Cowboy builder sent to prison

Published: 12 Oct 2017

A roofer has pleaded guilty and been sentenced to 40 months in prison for fraud, acquiring criminal property; “money laundering”, aggressive commercial practices and lack of professional diligence. This follows a successful prosecution by Hertfordshire County Council’s Trading Standards service.

St Albans Crown Court heard that Thomas Lee (24) of Orpington, Kent had responded to the ‘Rated People’ website where a recently bereaved lady from Stevenage living alone had posted details of a small leak that she needed fixing. Lee told her that it could be patched for £60 which she agreed to. However, within the space of a week or so the initial price had increased to £28,500.

She felt “terrified” that the work would not be finished unless the repeated requests for payment were fulfilled. Lee had cleverly convinced her of the urgency to avoid imminent collapse of the roof and she felt she had no alternative but to carry on.

Lee claimed that fascia boards had been repainted and a chimney stack had been repointed when it had not, amounting to fraud. He also failed to exercise the standard of special skill and care which a trader may reasonably be expected to exercise towards consumers and to acquiring criminal property by the transfer of sums of money into his bank account.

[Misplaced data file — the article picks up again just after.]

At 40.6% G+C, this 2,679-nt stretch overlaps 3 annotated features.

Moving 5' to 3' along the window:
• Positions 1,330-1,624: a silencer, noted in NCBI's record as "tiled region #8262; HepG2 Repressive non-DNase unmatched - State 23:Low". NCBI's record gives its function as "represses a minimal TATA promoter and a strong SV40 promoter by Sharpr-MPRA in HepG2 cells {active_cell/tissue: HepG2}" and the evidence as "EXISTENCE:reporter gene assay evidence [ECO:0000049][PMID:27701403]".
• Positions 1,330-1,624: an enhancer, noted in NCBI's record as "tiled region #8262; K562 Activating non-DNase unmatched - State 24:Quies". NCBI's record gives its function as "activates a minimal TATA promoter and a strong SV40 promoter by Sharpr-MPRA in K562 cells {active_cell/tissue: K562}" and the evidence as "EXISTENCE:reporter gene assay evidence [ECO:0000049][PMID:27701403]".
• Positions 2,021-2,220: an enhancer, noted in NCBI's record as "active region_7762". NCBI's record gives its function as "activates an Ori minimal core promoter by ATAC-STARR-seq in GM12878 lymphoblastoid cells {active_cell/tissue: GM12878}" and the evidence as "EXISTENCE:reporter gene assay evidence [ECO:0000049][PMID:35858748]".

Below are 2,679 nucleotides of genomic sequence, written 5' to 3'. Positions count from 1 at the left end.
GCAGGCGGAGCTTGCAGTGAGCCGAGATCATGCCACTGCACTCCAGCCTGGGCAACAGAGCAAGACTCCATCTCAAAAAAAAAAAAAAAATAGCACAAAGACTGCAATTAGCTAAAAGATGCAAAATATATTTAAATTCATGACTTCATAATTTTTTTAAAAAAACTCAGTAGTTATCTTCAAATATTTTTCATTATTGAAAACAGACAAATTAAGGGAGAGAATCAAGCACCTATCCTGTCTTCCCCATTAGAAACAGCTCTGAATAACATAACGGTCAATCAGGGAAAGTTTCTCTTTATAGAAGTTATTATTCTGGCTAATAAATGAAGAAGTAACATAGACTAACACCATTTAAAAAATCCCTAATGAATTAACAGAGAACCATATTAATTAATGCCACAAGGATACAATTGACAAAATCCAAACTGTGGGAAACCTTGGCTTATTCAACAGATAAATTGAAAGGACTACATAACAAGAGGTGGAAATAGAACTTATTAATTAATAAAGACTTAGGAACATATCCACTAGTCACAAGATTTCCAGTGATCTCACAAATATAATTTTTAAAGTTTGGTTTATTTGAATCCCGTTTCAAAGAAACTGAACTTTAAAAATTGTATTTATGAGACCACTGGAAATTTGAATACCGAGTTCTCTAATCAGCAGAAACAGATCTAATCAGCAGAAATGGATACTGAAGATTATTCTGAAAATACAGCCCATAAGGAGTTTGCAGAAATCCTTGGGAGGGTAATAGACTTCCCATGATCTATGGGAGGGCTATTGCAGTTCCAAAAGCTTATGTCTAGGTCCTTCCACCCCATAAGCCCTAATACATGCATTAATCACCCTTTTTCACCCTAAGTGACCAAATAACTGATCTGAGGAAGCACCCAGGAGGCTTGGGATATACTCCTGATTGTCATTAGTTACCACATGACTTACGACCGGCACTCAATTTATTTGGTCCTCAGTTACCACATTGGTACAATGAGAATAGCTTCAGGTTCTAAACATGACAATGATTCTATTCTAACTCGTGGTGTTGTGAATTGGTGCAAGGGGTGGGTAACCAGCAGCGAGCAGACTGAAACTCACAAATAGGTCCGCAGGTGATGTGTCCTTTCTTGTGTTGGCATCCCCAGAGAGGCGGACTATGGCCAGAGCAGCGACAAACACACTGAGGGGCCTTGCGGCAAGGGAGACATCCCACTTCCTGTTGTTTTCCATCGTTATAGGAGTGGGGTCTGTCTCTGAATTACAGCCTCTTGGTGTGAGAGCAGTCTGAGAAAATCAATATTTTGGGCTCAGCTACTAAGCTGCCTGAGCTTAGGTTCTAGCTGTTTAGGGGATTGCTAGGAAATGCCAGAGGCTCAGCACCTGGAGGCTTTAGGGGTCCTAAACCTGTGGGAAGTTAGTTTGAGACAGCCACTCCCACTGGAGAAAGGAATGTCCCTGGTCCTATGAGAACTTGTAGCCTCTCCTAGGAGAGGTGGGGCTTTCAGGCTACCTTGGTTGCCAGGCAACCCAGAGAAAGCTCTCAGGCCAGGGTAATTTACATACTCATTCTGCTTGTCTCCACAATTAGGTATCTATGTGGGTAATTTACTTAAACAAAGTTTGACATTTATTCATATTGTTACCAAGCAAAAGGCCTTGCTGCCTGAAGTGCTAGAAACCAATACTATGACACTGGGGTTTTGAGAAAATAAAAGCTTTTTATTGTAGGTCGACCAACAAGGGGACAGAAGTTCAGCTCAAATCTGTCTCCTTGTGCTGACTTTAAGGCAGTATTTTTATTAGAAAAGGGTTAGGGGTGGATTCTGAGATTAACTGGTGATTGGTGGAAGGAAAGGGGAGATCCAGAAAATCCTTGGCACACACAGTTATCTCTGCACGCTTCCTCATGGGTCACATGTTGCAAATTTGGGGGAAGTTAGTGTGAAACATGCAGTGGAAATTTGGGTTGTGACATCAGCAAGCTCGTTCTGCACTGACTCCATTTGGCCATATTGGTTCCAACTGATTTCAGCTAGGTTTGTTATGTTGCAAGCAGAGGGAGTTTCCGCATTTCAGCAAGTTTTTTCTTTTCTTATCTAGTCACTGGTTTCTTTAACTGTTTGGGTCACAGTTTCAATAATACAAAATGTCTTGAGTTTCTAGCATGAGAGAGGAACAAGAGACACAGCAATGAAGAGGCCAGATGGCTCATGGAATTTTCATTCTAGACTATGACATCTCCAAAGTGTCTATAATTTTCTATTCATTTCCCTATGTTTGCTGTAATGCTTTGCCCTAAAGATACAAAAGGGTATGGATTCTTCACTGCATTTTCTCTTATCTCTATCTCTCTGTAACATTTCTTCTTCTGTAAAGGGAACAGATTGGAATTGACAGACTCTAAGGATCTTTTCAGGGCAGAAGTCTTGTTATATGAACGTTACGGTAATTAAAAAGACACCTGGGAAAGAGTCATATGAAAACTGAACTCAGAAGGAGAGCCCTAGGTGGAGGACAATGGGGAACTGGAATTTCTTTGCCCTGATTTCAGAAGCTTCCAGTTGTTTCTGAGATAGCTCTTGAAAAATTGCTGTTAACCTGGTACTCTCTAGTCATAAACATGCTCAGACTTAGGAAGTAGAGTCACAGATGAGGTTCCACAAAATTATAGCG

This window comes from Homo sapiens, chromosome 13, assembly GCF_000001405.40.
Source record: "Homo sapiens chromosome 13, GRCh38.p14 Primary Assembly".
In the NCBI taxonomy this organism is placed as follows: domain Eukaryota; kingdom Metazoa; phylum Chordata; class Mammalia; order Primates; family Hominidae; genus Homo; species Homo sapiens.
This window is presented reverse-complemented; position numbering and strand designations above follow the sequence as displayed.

His Honour Judge Carroll noted that each time Lee went near the roof space he identified further work to done. He said: “It wasn’t just the fact that you were fleecing her, you were and you knew you were. You knew work wasn’t needed and knew you were not competent. You said you could only do now because of work commitments and that was, in my judgement, a straightforward lie. It placed significant psychological pressure on her to get the work started immediately.”

The victim was in a continual state of fear, stress and anxiety. She couldn’t think, sleep or eat. Lee had been so sympathetic about being a recently widowed pensioner – the Judge referred to this behaviour as “truly wicked.” She had lost the money she had earmarked as her pension pot.

In sentencing, Judge Carroll gave Lee some credit for his late guilty plea and his previous good character. Hertfordshire Trading Standards will pursue confiscation under the Proceeds of Crime Act 2002.

Deputy Leader David Williams from Hertfordshire County Council said: “This case really highlights the torment and damage that victims can experience at the hands of cowboy builders. The sort of behaviour displayed by this individual for his own gain will always be challenged by Trading Standards and brought to court where appropriate.

“We hope that the supportive comments from the judge towards the victim will encourage others to come forward to Trading Standards with their concerns about rogue traders. The significant sentence reflects the seriousness with which this matter has been viewed.”